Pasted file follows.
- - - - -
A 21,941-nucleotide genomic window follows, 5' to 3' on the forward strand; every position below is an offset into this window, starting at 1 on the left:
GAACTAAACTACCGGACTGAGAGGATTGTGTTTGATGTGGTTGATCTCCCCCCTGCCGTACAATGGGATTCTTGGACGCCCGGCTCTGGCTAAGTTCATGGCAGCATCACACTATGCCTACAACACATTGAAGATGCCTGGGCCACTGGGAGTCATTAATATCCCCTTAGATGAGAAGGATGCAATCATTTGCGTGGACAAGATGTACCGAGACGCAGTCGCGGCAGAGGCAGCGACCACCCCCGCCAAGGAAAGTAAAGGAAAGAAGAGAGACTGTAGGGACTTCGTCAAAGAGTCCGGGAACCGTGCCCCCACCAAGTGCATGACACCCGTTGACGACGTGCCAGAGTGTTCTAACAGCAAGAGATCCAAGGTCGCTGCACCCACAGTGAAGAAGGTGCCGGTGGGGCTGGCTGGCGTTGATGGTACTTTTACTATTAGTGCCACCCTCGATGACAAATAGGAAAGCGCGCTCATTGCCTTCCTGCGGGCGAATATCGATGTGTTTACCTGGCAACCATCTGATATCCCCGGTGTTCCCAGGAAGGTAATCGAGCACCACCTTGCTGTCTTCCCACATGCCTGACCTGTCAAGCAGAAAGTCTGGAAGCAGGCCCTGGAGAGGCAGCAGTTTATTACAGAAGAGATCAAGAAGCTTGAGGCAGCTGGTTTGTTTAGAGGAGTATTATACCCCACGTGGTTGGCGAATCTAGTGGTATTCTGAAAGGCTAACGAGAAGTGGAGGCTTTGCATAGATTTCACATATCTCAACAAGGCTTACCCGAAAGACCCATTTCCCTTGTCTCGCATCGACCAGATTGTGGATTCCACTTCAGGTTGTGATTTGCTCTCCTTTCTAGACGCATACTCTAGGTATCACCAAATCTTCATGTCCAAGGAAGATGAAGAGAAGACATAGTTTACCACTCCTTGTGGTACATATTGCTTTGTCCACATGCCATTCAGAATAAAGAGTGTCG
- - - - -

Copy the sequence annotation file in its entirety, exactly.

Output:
A 21,941-nucleotide genomic window follows, 5' to 3' on the forward strand; every position below is an offset into this window, starting at 1 on the left:
GAACTAAACTACCGGACTGAGAGGATTGTGTTTGATGTGGTTGATCTCCCCCCTGCCGTACAATGGGATTCTTGGACGCCCGGCTCTGGCTAAGTTCATGGCAGCATCACACTATGCCTACAACACATTGAAGATGCCTGGGCCACTGGGAGTCATTAATATCCCCTTAGATGAGAAGGATGCAATCATTTGCGTGGACAAGATGTACCGAGACGCAGTCGCGGCAGAGGCAGCGACCACCCCCGCCAAGGAAAGTAAAGGAAAGAAGAGAGACTGTAGGGACTTCGTCAAAGAGTCCGGGAACCGTGCCCCCACCAAGTGCATGACACCCGTTGACGACGTGCCAGAGTGTTCTAACAGCAAGAGATCCAAGGTCGCTGCACCCACAGTGAAGAAGGTGCCGGTGGGGCTGGCTGGCGTTGATGGTACTTTTACTATTAGTGCCACCCTCGATGACAAATAGGAAAGCGCGCTCATTGCCTTCCTGCGGGCGAATATCGATGTGTTTACCTGGCAACCATCTGATATCCCCGGTGTTCCCAGGAAGGTAATCGAGCACCACCTTGCTGTCTTCCCACATGCCTGACCTGTCAAGCAGAAAGTCTGGAAGCAGGCCCTGGAGAGGCAGCAGTTTATTACAGAAGAGATCAAGAAGCTTGAGGCAGCTGGTTTGTTTAGAGGAGTATTATACCCCACGTGGTTGGCGAATCTAGTGGTATTCTGAAAGGCTAACGAGAAGTGGAGGCTTTGCATAGATTTCACATATCTCAACAAGGCTTACCCGAAAGACCCATTTCCCTTGTCTCGCATCGACCAGATTGTGGATTCCACTTCAGGTTGTGATTTGCTCTCCTTTCTAGACGCATACTCTAGGTATCACCAAATCTTCATGTCCAAGGAAGATGAAGAGAAGACATAGTTTACCACTCCTTGTGGTACATATTGCTTTGTCCACATGCCATTCAGAATAAAGAGTGTCG